The Nokia N95 8GB was the first truly feature-rich mobile phone I ever owned. Smartphones had been around for a while but the Nokia N series represented a step forward and helped to really popularize them. The Nokia N95 has an amazing range of features packed into it and remains a reasonable size. A few years earlier this kind of functionality would have been limited to BlackBerry or PDA wielding business types. By 2007 it was becoming standard for any mobile owner and, with monthly contract deals allowing you to duck the big price tag, the Nokia N95 took off in a big way, and is still a great phone by today’s standards.
Design (4 out of 5)
The original Nokia N95 came in silver but it was worth hanging on for the Nokia N95 8GB which packed in loads of extras and came with a much more stylish black finish. The N95 is a sliding phone with a large screen (2.6 inches in the original, increased to 2.8 inches for the N95 8GB). It can slide both ways, up reveals the keypad with backlit keys and sliding it open brings the screen and buttons to life. You can also slide the screen the other way to reveal a set of video controls for watching movies and the screen resolution is 240 x 320 pixels.
Looking at it from the reverse side, it resembles a digital camera and it is quite a hefty and chunky phone. Mobiles get smaller and more stylish so quickly that, though this seemed remarkably compact at the time, it now seems a bit on the big side. It weighs in at a reasonable 120g and it measures 99 x 53 x 21mm.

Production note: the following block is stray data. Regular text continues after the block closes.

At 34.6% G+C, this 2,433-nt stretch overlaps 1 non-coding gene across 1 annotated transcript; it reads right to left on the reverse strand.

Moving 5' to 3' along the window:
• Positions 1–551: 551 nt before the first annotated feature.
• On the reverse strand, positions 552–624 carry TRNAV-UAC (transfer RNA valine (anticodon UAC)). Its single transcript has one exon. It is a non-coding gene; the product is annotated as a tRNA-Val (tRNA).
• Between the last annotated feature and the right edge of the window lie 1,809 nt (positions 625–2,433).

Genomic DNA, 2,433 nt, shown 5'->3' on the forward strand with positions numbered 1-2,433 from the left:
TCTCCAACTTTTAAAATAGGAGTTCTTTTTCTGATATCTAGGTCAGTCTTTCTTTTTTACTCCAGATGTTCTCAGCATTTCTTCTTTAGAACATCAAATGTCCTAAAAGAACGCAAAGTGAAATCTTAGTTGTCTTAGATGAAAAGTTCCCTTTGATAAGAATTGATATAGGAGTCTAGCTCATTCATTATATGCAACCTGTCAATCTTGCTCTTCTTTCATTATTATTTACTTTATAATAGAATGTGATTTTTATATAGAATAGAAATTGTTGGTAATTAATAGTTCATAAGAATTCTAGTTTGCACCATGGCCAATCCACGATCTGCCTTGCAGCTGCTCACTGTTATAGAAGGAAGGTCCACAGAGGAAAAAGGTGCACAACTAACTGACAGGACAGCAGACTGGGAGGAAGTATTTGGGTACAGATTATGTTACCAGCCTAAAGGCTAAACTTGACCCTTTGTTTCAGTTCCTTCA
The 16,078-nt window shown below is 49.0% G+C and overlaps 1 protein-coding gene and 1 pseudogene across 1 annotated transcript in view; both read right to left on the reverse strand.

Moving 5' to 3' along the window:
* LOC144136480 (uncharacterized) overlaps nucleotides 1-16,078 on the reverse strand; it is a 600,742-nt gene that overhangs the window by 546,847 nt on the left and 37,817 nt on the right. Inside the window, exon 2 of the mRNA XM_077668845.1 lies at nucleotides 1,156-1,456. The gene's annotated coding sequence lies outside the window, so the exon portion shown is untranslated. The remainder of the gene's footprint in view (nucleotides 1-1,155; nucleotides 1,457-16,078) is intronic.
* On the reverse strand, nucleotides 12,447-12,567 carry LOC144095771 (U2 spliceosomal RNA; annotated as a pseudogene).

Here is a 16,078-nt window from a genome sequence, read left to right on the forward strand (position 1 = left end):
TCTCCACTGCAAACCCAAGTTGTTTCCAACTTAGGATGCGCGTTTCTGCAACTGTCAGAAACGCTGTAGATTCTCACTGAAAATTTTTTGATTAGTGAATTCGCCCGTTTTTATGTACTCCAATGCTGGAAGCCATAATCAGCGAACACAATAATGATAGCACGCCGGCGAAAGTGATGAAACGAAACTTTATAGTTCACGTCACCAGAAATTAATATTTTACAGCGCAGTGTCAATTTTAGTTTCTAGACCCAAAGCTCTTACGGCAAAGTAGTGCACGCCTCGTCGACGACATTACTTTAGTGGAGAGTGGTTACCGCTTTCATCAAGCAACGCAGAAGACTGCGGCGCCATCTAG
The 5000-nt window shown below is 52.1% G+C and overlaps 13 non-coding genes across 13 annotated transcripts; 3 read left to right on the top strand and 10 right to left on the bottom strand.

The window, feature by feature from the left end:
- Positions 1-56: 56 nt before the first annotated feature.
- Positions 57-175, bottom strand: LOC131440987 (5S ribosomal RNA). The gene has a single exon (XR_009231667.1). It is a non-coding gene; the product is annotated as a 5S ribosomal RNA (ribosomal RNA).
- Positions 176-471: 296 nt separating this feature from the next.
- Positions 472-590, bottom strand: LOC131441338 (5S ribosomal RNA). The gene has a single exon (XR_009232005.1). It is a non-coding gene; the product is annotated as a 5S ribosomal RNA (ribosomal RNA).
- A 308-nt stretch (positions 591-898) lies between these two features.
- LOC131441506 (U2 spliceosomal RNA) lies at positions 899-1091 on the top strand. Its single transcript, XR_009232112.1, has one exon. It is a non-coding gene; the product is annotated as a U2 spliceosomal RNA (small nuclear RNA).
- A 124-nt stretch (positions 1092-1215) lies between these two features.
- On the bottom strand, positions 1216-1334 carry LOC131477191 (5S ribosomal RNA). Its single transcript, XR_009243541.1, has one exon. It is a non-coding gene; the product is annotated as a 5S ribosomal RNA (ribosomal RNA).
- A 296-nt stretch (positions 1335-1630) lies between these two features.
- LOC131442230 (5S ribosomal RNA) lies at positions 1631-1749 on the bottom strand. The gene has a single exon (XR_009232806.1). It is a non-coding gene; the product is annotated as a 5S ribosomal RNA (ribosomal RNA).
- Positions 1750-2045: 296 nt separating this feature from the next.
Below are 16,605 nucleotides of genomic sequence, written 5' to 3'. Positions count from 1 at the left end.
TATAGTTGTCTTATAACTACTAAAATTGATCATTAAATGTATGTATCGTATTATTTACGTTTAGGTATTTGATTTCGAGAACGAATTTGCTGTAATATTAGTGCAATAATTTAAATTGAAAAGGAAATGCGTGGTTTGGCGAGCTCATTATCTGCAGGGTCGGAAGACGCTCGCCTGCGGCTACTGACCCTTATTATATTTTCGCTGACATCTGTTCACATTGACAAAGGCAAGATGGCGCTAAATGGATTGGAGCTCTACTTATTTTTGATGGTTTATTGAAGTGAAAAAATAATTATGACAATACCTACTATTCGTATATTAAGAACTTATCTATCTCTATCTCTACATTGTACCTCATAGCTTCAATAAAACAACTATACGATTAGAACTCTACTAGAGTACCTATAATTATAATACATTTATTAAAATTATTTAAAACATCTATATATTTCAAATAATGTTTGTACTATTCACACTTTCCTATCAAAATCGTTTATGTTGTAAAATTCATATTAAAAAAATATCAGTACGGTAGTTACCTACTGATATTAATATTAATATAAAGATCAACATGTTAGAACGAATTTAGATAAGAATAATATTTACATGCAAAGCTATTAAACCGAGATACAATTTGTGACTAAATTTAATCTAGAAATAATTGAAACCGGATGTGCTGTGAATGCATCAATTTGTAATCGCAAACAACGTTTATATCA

The bottom of the phone has a mini-USB to sync with your PC and a port for charging. The right side features volume and camera controls. The left side has a handy 3.5mm headphone port and there are speakers in either side. The top of the phone has an on/off button which is impossible to accidentally press and since the keypad and movie controls are concealed when the screen is slid across, and the navigation keys only come to life when you slide it open, there is no risk of accidentally pressing anything.
Overall the design is very user friendly and the prominent screen makes it look good but finger smears are inevitable, especially when you slide the phone open. It is also undeniably on the chunky side which detracts from the aesthetics.
User Interface (4 out of 5)
The Nokia N95 8GB runs on the Symbian operating system, version 9.2. When you slide it open the central button offers quick access to your contacts and the top buttons are shortcuts to messaging and web access. The main menu can be accessed with the left button and it features a simple icon system to offer access to the various phone functions. The right button takes you straight into the audio player function. Bottom right is your call button and bottom left ends call. You can also just press and hold the take photo button to activate the camera function quickly.
The menus are easy to navigate and nothing is more than a couple of button presses away. This is a very user friendly device.
Features (4 out of 5)
The Nokia N95 8GB has a terrific range of features. For a start it runs on 3G networks and it supports Wi-Fi (802.11 b or g) so you can access and browse the web easily. You can also access office documents and email. You can view full web pages in the browser and since the phone has an accelerometer it will flip to portrait or landscape view to suit you. It also supports Bluetooth 2.0 for file transfer or wireless headphones and headsets.